GameStop but without the rage – inside the world of British ‘meme’ investing


Strange names and tickers, such as Alien Metals’ UFO, add to their appeal. “A meme or a fun name helps new investors to engage with firms, which is what many are after as big companies have been faceless for too long,” Mr Lane said. 

‘American investors tend to be much more aggressive online’

Mr Knight gets his share tips from threads on online forums and his investing club as well as online groups dedicated to specific stocks on Telegram, the messaging app. 

William Mackenzie, a 33-year-old lawyer from London, owns Greatland Gold and Argo Blockchain and also uses online communities to keep up to date with what is going on at the firms. “There’s a lot of sharing of information. One guy posts satellite photos of Greatland’s mining sites on a Telegram chat, so you can see what they are up to,” Mr Mackenzie said. 

He invested £65,000, mostly in these two stocks, in his Sipp and Isa in August. By mid-January it was worth about £255,000. He plans to use some of the money to put down a house deposit.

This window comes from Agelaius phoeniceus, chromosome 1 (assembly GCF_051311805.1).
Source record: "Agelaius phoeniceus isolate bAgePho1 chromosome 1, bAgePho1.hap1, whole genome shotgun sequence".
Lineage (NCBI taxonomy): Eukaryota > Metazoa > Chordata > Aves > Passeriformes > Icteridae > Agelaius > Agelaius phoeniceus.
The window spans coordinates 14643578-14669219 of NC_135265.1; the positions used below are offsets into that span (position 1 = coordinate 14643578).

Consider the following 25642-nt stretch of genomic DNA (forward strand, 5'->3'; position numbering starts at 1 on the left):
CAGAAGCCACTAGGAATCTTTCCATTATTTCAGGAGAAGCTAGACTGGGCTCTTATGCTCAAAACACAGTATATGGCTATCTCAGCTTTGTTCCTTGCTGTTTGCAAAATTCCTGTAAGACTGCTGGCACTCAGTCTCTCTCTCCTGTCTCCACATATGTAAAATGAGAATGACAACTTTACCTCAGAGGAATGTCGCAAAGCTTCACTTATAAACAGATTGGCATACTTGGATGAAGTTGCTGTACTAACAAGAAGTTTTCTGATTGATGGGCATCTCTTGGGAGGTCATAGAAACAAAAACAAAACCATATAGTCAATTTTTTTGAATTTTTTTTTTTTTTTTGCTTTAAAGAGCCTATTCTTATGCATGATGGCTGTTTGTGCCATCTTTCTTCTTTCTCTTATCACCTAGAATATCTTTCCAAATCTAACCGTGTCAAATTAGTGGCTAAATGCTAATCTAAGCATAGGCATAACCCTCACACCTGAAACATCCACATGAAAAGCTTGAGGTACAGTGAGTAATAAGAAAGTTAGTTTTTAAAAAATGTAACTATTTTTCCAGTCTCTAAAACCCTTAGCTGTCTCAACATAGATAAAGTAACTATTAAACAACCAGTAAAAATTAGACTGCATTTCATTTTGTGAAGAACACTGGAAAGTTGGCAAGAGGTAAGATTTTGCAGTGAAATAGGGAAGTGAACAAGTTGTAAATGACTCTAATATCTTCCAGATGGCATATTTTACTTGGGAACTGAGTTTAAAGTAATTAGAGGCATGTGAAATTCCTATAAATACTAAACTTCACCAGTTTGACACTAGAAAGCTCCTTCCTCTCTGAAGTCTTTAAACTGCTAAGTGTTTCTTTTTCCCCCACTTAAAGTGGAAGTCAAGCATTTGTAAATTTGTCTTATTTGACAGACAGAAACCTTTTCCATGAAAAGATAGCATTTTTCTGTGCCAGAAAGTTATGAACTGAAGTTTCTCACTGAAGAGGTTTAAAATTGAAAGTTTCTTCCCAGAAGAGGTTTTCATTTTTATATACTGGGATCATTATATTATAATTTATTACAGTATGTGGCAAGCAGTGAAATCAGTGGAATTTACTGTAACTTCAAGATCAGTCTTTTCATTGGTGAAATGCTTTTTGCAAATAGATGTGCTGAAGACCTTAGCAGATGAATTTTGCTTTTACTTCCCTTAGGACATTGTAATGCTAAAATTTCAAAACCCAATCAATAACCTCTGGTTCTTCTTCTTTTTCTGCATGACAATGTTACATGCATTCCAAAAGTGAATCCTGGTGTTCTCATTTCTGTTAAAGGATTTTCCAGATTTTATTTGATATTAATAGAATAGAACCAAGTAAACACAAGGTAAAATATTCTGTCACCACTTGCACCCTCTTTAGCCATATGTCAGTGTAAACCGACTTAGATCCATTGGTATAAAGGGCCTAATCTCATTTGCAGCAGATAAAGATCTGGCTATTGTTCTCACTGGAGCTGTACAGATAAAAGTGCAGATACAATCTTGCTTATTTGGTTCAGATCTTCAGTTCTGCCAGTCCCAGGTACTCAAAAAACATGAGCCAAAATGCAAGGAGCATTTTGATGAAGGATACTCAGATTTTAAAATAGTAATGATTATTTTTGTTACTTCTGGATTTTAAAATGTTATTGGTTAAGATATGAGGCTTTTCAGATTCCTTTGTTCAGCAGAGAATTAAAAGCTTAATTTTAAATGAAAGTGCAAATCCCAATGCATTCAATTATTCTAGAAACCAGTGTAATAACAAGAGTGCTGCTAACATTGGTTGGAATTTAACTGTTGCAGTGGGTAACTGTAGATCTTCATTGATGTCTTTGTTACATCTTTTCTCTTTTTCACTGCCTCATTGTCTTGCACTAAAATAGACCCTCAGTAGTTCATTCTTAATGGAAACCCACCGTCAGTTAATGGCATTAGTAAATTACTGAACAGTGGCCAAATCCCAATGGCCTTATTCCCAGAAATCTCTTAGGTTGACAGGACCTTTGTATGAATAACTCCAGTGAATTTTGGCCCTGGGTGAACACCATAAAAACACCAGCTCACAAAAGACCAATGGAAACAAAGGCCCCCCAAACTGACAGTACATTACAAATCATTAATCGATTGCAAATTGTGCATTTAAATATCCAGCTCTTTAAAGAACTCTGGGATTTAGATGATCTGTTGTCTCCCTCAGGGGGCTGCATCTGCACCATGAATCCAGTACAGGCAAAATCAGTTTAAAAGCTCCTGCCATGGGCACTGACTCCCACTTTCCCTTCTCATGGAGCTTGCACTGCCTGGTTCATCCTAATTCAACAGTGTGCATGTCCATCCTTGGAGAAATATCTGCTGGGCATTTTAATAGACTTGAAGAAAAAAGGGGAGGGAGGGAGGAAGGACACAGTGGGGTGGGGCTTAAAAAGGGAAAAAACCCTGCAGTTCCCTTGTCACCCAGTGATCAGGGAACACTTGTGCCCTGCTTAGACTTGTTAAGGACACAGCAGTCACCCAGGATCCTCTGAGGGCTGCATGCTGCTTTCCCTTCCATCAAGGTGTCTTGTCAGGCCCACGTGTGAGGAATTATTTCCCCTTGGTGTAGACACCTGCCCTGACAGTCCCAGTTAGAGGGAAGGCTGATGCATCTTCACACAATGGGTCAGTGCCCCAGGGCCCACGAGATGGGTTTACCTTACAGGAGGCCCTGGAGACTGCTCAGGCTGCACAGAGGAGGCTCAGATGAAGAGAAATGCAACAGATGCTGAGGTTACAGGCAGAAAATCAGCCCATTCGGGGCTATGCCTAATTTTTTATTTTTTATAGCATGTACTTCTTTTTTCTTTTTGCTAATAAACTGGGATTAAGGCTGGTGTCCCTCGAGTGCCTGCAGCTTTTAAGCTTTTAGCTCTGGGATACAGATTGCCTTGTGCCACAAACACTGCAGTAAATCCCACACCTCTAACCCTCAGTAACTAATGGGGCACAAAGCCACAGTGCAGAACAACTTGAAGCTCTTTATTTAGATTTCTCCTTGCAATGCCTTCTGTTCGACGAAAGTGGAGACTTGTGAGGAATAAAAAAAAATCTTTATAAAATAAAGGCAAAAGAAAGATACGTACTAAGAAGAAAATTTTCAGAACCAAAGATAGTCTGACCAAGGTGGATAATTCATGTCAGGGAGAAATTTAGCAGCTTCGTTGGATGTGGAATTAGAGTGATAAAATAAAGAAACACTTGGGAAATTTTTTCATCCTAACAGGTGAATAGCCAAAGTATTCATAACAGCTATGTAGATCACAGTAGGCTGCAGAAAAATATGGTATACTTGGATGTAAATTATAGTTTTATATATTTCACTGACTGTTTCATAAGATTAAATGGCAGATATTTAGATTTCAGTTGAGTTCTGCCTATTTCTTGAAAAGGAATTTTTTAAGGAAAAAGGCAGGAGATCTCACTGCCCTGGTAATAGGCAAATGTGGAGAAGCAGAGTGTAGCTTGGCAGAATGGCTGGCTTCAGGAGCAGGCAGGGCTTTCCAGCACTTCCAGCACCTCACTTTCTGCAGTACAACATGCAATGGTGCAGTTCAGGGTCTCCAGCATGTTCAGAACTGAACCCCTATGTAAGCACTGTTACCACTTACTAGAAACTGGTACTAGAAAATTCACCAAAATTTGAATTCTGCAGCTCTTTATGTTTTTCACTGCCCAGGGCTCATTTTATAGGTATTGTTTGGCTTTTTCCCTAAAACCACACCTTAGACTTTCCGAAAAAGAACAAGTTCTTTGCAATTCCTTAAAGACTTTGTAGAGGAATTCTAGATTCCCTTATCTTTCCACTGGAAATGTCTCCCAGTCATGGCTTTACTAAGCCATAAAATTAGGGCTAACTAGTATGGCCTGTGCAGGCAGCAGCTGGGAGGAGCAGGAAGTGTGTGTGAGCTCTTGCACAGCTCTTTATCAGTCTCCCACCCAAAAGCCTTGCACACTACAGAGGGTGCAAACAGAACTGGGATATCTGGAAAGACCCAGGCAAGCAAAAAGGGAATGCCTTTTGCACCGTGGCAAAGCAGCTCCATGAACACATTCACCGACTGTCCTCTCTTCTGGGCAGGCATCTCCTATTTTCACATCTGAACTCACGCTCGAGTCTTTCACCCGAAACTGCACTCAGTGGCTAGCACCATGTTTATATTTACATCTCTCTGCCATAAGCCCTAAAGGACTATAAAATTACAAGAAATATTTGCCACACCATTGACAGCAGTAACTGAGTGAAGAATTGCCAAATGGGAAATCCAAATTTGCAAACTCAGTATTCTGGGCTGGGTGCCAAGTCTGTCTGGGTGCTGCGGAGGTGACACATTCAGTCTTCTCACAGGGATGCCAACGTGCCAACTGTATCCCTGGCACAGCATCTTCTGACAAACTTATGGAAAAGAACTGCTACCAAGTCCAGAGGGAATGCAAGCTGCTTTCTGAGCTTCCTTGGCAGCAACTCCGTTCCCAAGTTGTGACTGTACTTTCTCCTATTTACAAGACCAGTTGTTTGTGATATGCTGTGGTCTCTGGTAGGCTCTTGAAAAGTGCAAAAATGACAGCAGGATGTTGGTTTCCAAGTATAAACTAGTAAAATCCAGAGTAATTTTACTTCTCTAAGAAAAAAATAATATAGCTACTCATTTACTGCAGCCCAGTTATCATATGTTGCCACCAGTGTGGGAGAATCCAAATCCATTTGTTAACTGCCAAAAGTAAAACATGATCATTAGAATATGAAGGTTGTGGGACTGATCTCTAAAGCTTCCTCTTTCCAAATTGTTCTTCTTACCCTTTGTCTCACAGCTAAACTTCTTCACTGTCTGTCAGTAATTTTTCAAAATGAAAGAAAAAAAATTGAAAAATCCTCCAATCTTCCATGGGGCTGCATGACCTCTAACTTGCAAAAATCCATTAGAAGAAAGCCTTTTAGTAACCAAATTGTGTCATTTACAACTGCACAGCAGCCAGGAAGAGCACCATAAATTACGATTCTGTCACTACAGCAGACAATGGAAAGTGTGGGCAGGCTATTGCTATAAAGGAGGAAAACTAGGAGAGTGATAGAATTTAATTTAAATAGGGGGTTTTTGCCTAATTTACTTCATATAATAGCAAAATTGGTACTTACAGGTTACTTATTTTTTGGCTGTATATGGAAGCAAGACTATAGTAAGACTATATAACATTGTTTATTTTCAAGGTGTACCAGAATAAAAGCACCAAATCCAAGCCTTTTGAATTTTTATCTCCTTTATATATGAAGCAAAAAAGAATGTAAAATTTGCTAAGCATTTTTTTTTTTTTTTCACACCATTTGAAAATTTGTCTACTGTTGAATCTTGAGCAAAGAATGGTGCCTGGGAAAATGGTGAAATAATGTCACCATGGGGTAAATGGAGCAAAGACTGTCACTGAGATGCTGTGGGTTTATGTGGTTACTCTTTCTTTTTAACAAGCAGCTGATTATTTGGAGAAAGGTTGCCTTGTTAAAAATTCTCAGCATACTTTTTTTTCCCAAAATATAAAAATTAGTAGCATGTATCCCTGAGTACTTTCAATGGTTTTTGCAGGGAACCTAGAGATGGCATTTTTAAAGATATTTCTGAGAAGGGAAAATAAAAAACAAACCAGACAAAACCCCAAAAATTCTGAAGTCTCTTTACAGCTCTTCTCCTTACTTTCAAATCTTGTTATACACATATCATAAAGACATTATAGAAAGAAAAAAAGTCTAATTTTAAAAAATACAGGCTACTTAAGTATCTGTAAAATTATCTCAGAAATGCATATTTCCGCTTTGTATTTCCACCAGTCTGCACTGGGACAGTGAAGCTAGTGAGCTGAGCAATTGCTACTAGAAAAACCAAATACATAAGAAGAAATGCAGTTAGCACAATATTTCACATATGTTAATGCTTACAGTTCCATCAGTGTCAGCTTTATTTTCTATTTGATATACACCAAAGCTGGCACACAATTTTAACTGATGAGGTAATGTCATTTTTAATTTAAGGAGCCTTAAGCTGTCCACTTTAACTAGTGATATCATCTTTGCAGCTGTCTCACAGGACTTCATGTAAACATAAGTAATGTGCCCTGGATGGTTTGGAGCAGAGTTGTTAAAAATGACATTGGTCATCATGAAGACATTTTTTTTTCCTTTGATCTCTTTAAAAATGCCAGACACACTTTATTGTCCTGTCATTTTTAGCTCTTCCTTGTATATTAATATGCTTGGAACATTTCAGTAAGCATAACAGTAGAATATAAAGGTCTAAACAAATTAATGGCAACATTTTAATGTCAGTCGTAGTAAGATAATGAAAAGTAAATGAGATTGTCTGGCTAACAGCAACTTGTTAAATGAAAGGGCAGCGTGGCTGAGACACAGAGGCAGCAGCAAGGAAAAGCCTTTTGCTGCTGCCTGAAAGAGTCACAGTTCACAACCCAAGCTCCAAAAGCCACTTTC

Neither Mr Mackenzie nor Mr Knight use Reddit for their stock tips.

“American investors tend to be much more aggressive online. They’re all about bringing down Wall Street, whereas we are trying to share information so that everyone does well. You only have to look at how people respond to things on Twitter to see who is American and who is British,” Mr Knight said.

He added that he hoped GameStop fever did not spill over into Britain: “With that style of investing you’re bound to lose money. It’d be a shame if it put people off stock markets forever.” 

One stock, popular on forums, that burned many users was Sirius Minerals, a fertiliser manufacturer based in North Yorkshire. Thousands of DIY investors saw their savings wiped out after the firm nearly collapsed then was taken over by FTSE 100 miner Anglo American in a cut-price deal. 

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